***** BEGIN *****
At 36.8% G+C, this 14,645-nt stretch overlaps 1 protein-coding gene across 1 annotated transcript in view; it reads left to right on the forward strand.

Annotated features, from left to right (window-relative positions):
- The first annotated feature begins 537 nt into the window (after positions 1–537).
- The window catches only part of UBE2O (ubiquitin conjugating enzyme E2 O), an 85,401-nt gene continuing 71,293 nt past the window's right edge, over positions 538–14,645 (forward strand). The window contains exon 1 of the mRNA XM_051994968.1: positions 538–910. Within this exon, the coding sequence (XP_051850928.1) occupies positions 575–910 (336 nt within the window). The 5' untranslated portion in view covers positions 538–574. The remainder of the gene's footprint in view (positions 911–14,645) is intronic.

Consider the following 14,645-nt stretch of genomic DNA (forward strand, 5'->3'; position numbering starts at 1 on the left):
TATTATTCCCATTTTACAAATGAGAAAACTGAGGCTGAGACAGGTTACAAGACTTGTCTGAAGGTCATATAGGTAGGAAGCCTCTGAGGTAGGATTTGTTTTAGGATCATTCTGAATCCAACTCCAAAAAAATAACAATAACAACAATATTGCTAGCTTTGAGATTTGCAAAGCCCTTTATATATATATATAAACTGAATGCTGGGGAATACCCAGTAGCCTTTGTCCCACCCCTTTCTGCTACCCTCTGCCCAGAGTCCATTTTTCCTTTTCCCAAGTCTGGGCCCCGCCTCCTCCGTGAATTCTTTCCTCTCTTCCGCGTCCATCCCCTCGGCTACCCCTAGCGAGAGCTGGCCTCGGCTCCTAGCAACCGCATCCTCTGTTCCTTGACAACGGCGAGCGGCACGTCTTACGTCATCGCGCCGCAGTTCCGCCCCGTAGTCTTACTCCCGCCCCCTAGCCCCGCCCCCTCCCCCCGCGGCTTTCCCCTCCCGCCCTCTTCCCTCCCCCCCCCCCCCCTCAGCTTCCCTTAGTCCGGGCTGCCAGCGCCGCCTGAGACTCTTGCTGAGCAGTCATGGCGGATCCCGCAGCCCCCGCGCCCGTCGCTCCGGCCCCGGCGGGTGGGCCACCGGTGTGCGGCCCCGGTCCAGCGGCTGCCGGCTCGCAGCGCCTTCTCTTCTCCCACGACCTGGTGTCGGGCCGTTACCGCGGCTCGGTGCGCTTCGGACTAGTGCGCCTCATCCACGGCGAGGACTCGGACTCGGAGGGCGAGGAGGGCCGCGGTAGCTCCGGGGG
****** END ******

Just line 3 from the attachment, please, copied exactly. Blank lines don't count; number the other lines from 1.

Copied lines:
- The first annotated feature begins 537 nt into the window (after positions 1–537).